By Michael McAllister
James Southerland has been a bit of an enigma for Orange fans over the last couple years. Many saw his potential, and ogled at his shooting ability. However, he wasn't consistently seeing the floor. In most bigger games, he was only getting playing time in blowouts or due to foul trouble or injuries.
Now, Southerland is a key member of the #1 team in the country. He plays in every game. His early season contributions were a bit of a shock to Cuse fans, as many projected he would fill a similar role as in years past. However, he came out guns blazing early on. He seemed to make every shot he took, and even led the Orange in scoring on more than one occasion. The deeper we've gotten into the season, the more used to Southerland being a prominent part of the rotation Syracuse fans have become. He's shooting nearly 56% from the field and over 42% from beyond the arc. Both significant improvements from last year. But the key to his ability to stay on the court actually has little to do with his tremendous shooting ability.
Yes Southerland is the best three point shooter in the team. And yes he's made some big shots for the Orange this year. But Jim Boeheim has shown a lot of trust in Southerland. The reason is the development in the rest of his game. Last season, after a few games where Southerland struggled rebounding, and Boeheim ripped him for it. His playing time subsequently plummeted. After Syracuse beat UConn last year, Boeheim said, He only played when Kris didnt play at Pittsburgh. He had a great opportunity. In three games, he had one rebound. He played his way out. Theres no mystery. That has changed this year.
Southerland's minutes are only up about two per game, but he hasn't missed any games. Last year he didn't even play in several of them, and logged only a minute or two in others. His rebounds are up by more than one per game. He's scoring nearly four more points per game, his steals per game have more than doubled, and his blocks per game are up as well. These results are due to the development of his all around game in the offseason.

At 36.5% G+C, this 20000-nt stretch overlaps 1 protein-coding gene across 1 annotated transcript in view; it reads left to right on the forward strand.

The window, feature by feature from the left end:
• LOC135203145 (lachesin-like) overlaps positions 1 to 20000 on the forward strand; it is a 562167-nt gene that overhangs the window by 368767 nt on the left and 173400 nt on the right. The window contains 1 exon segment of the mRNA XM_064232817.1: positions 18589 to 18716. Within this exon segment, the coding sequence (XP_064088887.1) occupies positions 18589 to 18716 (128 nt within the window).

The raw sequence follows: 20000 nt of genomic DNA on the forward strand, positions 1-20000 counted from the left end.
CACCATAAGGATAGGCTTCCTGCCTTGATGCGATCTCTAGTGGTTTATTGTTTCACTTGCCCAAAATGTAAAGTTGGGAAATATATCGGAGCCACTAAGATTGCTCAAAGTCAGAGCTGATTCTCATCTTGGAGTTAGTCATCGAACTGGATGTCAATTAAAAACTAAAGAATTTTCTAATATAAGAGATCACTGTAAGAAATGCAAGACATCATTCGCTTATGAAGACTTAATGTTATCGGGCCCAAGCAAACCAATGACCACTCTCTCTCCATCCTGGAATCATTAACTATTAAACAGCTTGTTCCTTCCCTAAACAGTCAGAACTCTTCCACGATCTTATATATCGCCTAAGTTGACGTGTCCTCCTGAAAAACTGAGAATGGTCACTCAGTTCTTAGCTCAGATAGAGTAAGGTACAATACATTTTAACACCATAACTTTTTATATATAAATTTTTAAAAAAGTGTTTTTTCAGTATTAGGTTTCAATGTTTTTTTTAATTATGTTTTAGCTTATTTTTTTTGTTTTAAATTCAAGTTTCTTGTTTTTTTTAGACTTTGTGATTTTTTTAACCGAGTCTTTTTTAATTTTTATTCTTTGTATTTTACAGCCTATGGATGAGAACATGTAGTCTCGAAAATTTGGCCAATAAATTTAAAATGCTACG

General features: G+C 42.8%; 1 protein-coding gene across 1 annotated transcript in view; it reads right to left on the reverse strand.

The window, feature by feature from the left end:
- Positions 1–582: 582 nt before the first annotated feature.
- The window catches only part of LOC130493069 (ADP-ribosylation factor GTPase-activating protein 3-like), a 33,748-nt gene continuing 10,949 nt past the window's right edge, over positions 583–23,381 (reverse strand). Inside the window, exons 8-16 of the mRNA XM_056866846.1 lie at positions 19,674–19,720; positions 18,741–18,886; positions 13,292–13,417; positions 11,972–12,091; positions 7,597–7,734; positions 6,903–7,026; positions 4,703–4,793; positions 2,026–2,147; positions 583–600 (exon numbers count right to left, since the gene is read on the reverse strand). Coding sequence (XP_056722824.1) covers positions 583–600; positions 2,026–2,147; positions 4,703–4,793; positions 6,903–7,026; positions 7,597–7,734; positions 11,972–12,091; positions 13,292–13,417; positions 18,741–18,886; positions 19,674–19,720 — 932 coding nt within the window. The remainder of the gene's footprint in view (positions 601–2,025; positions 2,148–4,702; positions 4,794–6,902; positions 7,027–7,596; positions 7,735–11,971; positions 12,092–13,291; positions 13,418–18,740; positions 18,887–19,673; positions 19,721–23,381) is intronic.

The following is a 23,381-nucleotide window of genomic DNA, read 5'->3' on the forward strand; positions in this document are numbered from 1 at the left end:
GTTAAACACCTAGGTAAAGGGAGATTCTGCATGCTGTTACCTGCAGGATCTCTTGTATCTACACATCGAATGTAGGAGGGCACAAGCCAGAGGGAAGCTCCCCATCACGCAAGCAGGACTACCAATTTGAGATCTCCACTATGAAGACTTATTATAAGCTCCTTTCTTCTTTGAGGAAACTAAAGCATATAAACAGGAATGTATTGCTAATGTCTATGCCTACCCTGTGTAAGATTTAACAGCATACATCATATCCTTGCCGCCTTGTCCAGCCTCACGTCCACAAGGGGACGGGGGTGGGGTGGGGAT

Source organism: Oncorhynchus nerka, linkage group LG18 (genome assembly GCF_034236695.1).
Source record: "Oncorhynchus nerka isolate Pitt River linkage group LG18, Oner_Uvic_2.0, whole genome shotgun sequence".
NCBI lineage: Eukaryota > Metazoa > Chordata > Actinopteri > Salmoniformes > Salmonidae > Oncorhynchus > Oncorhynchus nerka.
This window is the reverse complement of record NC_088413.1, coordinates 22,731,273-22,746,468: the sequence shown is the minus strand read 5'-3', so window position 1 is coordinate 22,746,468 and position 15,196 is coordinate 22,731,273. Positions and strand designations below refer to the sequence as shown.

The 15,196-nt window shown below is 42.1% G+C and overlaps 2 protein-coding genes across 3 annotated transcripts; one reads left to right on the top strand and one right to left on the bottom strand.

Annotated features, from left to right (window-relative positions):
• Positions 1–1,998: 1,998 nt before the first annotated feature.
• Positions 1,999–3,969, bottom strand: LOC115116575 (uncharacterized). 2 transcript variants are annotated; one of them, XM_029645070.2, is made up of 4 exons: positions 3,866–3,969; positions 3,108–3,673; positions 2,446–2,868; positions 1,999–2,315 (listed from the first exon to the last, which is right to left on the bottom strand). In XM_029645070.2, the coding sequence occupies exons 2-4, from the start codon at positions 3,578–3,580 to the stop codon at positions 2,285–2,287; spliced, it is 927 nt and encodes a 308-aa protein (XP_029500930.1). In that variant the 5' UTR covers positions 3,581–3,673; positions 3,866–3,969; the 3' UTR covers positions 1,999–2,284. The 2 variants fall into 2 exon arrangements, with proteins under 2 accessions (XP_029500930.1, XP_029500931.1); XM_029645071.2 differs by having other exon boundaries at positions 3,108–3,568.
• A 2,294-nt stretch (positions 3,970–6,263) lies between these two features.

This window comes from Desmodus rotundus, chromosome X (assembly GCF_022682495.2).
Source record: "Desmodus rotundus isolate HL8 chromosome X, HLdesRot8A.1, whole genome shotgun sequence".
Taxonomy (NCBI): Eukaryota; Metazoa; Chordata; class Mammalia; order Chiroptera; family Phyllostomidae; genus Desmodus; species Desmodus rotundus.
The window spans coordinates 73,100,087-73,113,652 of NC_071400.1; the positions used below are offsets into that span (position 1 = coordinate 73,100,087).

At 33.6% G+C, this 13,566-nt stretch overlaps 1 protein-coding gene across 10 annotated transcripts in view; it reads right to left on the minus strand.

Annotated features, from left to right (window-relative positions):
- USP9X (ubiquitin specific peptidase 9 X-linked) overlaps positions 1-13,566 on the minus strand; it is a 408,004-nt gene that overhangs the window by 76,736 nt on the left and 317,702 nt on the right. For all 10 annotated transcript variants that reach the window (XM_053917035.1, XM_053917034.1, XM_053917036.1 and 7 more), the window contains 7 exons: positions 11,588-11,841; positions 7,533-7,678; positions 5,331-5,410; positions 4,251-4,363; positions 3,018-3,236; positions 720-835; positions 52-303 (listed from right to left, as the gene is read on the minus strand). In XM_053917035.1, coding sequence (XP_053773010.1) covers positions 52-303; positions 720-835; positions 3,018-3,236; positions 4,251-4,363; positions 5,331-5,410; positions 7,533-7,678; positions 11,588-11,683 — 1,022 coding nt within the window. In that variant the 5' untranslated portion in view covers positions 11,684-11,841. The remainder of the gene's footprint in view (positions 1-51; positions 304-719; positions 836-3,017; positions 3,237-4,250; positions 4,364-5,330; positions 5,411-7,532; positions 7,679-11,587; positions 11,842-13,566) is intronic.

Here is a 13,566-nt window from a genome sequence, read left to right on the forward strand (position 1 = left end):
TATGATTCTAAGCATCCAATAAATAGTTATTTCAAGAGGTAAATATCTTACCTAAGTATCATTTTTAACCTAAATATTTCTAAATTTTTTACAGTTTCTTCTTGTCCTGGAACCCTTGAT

Watch him on defense. His knowledge of the zone is infinitely better. His rotations are crisp, he's rarely out of position, and he anticipates better. Take some time to watch him during Syracuse's next game. Watch him rotate in the zone and you'll see his footwork is much improved. In only 16 minutes per game, he's averaging over one steal per game, and nearly one block per game. His long arms deflect passes, close passing lanes, and harass defenders. Southerland has also been a key to the press when Syracuse has chosen to utilize that. His quick feet and athleticism have created turnovers and led to easy baskets.
Along the same lines, he's averaging over three rebounds per game. His positioning attacking the glass is much improved. He's no longer getting rebounds only when the ball finds him. He's blocking out opposing players and anticipating rebounds very well. His footwork has been very good, and his abilities on the offensive glass have been there as well. In addition to just the raw numbers, he's helped keep balls alive by deflecting rebounds and allowed others to get rebounds by blocking out other players.
It's because of these improvements that Boeheim has trust in Southerland. Even when his shot isn't falling, he's still playing significant minutes and contributing. Take the game against Florida as an example. He was 0-3 shooting, but still logged 11 minutes, grabbed three rebounds, had a steal and a block. Or the Marshall game where he was only 1-3 shooting, but still logged 18 minutes. In those minutes he had two rebounds, two steals, and three blocks.
On a lot of teams in the country, Southerland would be starting. Especially given the improvements he's made to his defensive abilities. On Syracuse, he's the seventh or eighth guy in the rotation. Yet he hasn't complained once about playing time. He's the Orange's best shooter, and arguably their most athletic player. His contributions will be important going forward, just as they have been thus far.